Inadvertently, the perpetrators of the beef adulteration with horsemeat have brought into high profile the issue of food fraud, which is currently being discussed further in the House of Commons. What is not generally appreciated is the scale of the problem, illustrated by a recent question in the European Parliament, which noted that the FBI and the World Customs Institute had dubbed food fraud "the crime of the century", earning perpetrators $49 billion annually.
It was noted that Michigan State University had suggested that problem will therefore persist and grow, with the demand for cheap, mass-produced food. And, as an indication of the breadth of the problem, we are referred to a recent Irish study carried out by University College Dublin, which found that that 82 percent of fish such as pollock and whiting sold on the Dublin Market was fraudulently mislabelled as other more valuable species such as cod.
The British FSA, which has set up a Food Fraud Task Force, has reported examples of condemned, diseased poultry being bleached and diverted back into the food chain and a case in Northern Ireland where beef and poultry of unknown origin were illegally repackaged and placed on the market for human consumption.
The scale of food fraud can be huge, viz a report in 2008 of a massive fraud involving the illegal import of huge quantities of Chinese rabbit meat into Bulgaria. This was repacked and sold using falsified Argentinean health certificates. The sum
involved was said to be €18 million.
I watched the debate to see how it developed, as the EU implications in the current situation were profound. Not least, the EU has been heavily involved in food fraud prevention and detection, for instance with the FP6 research programme called TRACE.
This ran from January 2005 to the end of 2009, aimed at developing "generic and commodity specific traceability systems that will enable the objective verification of the origin of food and animal feed". Ironically, lead coordinator, in a programme that cost €18,971,749, was none other than Defra, with over 40 other institutions involved.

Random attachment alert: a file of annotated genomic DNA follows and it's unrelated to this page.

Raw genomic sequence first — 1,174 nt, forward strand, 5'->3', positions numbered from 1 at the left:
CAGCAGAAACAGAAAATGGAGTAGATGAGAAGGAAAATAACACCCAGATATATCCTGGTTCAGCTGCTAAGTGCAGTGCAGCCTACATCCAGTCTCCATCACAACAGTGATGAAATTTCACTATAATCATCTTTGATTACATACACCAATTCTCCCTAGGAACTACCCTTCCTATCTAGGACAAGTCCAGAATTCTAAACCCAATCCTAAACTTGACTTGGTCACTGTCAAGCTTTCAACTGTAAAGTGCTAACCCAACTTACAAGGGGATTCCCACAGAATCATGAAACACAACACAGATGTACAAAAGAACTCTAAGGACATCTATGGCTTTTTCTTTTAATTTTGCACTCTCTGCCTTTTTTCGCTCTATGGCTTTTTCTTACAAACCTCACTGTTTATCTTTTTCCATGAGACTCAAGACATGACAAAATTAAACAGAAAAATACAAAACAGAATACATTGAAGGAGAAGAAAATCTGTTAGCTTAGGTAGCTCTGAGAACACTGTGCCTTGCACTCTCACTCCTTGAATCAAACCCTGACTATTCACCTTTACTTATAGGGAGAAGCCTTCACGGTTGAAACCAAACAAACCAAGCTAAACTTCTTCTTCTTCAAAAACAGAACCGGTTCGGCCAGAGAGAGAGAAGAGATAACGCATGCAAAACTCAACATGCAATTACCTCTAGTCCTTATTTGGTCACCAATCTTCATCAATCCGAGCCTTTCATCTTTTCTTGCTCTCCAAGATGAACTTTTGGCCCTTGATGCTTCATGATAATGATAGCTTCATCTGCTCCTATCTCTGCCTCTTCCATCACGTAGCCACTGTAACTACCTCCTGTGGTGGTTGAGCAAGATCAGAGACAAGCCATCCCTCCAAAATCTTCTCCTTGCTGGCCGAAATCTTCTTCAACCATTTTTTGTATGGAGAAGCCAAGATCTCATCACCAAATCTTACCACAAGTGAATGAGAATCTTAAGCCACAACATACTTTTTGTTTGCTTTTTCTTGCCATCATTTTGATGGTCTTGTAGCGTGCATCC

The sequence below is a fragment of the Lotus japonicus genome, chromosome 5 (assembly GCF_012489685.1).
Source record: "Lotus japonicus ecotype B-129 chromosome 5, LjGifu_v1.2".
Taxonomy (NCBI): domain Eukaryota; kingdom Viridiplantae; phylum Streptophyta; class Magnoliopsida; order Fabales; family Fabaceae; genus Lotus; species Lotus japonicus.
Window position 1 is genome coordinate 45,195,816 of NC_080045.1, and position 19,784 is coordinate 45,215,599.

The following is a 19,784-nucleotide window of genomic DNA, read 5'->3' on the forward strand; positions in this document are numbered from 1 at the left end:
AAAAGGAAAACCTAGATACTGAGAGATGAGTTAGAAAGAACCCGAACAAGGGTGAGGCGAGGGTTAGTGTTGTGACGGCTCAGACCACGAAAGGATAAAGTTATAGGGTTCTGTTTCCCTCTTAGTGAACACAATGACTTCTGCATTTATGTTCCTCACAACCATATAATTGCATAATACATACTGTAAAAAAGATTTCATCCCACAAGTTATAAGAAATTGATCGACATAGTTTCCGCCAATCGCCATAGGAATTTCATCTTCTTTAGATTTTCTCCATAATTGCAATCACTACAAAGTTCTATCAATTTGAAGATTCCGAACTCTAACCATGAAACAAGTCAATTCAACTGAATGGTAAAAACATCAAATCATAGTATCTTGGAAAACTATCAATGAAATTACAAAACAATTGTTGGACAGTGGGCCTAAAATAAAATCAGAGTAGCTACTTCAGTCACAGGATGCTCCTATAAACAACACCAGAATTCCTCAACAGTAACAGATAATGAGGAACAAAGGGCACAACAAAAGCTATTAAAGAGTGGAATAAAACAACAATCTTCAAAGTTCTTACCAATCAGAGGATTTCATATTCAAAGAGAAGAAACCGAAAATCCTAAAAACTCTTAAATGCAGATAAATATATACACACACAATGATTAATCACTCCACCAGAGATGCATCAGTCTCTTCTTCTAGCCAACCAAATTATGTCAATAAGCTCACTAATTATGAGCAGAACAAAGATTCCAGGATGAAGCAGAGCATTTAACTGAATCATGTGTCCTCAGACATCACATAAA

At the time, we saw the website for the British-led project telling us that "consumers increasingly want to have confidence in the labelling of their food and, in particular, to be certain where their food comes from". These words could easily have been written this week but here we are nearly eight years later, with the expenditure of millions, and we seem to be no further forward.
The issue was explored by John Dalli, Commissioner for Health and Consumer Policy, on 28 February 2012, in a speech headed "Fight Food Crime". Then, he referred to "recent successes" of the Europol and Interpol-coordinated operation "Opson" which led to the successful seizure of large quantities of counterfeit food and drink and the shutting down of websites dealing in such products.
This, Dalli claimed, "is a clear demonstration of what can be achieved through well-coordinated European-level cooperation". The foodstuffs seized within the framework of "Opson" included, over 13,000 bottles of substandard olive oil, 30 tons of fake tomato sauce, around 77 tons of counterfeit cheese, some 12,000 bottles of substandard wine, five tons of substandard fish and seafood and nearly 30,000 counterfeit candy bars.
Although, the FSA set up its Food Fraud Task Force in 2009, it does not seem to have been fully funded, and one gets the impression that initiatives are "on hold", while the EU cranks into action, and starts working out its responses to the problem. Meanwhile, the criminals get richer and we suffer the likes of this current horsemeat crisis.
The distinctly unpleasant Mary Creagh, however, continues her crusade against the Secretary of State, wanting desperately this to be his responsibility. Despite their great support for the EU, Little England is alive and well on the front benches of the opposition, as the shadow secretary sneers at the "Eurosceptic Secretary of State doing his bit for European co-operation".
But we also get Anne Mcintosh, chairman of the EFRA committee, who also wants to keep the debate narrowed, insisting on pre-export checks and citing outdated European law. There is no recognition in what she says of the realities of the modern, globalised food trade.
Altogether, there is no sense to be gained from the House of Commons that MPs have any real understanding of what is happening in the wider world, and what they need to do about it. This horsemeat scandal is the tip of an iceberg, with problems cutting right across the entire food industry. The House of Commons needs to broaden its horizons and rejoin the world.